Verdict: A quiet day today before the final three days of the festival. Just the one film, but a biggie: Hitchcock’s Vertigo, in a brand new restored print on the massive Screen 1 at Cambridge Arts Picturehouse. I’ve only seen it once before, so I was keen to reacquaint myself with the film recently voted as the greatest ever in Sight and Sound’s esteemed decennial poll. Inevitably it failed to live up to such massive hype; it’s surprisingly un-Hitchcockian in some ways, being rather slow-paced and with a central character who becomes increasingly disturbed and unsympathetic as the story progresses. Yet I wanted to see it again almost immediately after it finished, which clearly suggests that Vertigo not only invites repeated viewings but demands it. One can easily see why it’s been re-examined over the years; the ideas about recapturing or escaping the past, about love and obsession, about history repeating itself clearly make it a film student’s dream. It doesn’t entertain like the best of his films – there’s none of the subversive fun of Rear Window, say – but it is clearly the work of a master.
Date: Wednesday 19 September
Films: 3 – Now is Good; Looking East; Frank
Beverages: 1 cappuccino, 2 teas, 1 coke, 1 peppermint tea
Verdict: Not as many films as I would have liked – I sadly missed the opening film in the Francesco Rosi season – but Take One reviewing duties took precedence (which is fine; I’ll be seeing at least one of the Rosi films later on in the festival). Now is Good was a serviceable weepie aimed squarely at the teen market: not particularly well written or performed, but slickly made and it pushes the right buttons along the way. Destined to become a big dvd hit among 14-year-old girls everywhere.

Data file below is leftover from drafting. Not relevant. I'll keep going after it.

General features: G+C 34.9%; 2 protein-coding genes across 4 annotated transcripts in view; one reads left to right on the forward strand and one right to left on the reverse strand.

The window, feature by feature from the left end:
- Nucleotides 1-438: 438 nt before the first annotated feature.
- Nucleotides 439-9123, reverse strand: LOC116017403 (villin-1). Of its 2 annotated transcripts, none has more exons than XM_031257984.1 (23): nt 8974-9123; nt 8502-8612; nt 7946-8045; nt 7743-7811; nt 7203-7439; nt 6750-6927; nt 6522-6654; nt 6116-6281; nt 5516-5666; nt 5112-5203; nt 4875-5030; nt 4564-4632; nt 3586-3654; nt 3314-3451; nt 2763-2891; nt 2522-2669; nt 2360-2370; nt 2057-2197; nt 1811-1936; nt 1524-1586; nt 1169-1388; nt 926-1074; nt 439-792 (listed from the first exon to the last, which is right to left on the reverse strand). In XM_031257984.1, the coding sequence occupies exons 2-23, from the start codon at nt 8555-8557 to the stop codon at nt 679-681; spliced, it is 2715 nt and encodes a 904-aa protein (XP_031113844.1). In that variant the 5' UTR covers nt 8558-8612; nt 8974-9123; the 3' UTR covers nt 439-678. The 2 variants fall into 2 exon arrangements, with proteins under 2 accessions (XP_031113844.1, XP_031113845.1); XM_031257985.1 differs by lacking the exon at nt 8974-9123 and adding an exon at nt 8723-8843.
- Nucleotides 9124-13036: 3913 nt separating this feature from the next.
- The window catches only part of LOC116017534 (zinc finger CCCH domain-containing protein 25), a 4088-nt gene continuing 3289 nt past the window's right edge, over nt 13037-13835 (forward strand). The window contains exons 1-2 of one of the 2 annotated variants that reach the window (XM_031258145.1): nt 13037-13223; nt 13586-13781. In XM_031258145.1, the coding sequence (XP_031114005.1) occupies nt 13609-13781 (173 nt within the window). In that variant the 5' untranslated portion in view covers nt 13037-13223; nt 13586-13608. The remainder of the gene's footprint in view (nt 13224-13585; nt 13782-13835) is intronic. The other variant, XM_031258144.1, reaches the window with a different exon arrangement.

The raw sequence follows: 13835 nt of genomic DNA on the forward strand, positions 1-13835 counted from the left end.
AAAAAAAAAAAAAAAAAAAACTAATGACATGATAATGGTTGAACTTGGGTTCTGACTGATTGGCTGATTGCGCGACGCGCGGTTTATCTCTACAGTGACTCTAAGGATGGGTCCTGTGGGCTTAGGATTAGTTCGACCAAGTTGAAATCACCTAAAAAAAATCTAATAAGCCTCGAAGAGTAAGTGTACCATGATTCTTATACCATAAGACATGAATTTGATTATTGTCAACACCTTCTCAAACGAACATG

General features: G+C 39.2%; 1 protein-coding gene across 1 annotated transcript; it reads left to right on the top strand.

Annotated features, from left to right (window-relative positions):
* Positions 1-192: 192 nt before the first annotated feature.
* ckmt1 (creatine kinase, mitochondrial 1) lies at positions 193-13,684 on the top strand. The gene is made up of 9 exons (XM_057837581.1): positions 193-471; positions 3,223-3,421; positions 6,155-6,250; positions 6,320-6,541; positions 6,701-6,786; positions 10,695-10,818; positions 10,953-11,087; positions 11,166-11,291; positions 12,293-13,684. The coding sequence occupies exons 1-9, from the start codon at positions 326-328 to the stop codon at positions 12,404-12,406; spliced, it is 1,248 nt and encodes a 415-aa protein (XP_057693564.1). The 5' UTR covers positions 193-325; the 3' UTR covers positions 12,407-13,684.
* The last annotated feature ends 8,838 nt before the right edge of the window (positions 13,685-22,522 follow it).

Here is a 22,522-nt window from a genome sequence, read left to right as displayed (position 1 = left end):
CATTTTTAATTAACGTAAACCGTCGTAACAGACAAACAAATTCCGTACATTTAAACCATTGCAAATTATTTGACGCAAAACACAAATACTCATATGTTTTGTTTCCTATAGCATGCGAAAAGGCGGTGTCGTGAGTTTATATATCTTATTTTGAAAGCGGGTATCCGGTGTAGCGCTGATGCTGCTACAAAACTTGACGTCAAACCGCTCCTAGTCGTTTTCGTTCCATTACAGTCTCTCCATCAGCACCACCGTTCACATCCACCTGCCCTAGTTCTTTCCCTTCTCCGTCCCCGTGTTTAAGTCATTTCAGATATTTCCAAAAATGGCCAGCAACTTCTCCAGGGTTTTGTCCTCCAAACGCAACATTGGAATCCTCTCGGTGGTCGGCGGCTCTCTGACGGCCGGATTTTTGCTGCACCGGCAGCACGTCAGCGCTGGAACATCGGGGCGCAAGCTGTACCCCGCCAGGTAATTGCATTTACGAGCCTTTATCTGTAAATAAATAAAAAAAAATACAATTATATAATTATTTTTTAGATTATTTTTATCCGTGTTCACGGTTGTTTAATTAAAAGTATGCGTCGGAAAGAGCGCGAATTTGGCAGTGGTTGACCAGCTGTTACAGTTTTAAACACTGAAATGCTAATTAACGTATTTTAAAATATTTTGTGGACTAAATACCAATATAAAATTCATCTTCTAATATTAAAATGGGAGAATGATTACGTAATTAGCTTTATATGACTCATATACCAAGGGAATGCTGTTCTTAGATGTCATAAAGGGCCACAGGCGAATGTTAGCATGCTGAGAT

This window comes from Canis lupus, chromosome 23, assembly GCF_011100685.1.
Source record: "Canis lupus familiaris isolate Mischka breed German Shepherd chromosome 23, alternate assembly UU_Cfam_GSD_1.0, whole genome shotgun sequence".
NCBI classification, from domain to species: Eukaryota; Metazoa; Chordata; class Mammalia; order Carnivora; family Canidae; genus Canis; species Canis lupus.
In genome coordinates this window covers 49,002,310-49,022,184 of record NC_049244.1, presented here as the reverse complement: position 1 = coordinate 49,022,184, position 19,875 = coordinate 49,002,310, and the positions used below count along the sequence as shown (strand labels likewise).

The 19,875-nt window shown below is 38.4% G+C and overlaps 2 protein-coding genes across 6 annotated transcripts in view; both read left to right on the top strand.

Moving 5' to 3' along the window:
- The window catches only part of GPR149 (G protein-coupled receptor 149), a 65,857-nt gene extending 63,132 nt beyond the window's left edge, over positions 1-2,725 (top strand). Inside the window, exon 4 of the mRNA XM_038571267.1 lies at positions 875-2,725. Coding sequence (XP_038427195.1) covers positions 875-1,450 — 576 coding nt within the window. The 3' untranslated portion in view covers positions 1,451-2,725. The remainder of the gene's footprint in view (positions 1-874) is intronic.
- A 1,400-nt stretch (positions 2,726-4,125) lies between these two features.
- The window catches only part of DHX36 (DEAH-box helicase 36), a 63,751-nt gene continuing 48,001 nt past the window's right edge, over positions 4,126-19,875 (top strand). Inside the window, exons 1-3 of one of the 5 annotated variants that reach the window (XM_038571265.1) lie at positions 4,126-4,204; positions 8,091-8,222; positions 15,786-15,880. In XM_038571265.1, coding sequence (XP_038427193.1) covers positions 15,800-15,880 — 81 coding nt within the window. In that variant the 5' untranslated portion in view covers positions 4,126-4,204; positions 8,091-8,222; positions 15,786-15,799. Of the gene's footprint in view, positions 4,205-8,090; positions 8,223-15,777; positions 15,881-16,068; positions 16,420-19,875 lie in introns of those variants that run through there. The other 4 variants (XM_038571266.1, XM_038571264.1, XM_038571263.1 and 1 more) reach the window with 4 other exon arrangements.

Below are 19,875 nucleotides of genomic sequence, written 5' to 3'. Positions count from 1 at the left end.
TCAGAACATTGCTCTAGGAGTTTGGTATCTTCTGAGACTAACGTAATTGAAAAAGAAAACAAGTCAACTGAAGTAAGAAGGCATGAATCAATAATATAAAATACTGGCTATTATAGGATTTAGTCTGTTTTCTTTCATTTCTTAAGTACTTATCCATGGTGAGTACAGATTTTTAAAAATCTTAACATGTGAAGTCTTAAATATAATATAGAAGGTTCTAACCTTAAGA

Looking East forms part of the regular strand of archive programming at the Arts Picturehouse, digging up ancient treasures from the East Anglian Film Archive among others. There was some brilliant footage of work outings and sporting events, stretching from the turn of the century to the 1970s – including the opening ceremony of the Lion Yard shopping centre in Cambridge.
Finally, Frank was a low-budget but strikingly shot UK drama about a man coping with mental illness in a rundown seaside town in the North East. Dark, and darkly imaginative, it features a terrific central performance from Darren Beaumont as the damaged Frank, who spends his time collecting anything and everything in his squalid flat – even two dead bodies he finds washed up on the shore. Not the easiest watch and it doesn’t completely work, but a memorable experience nonetheless.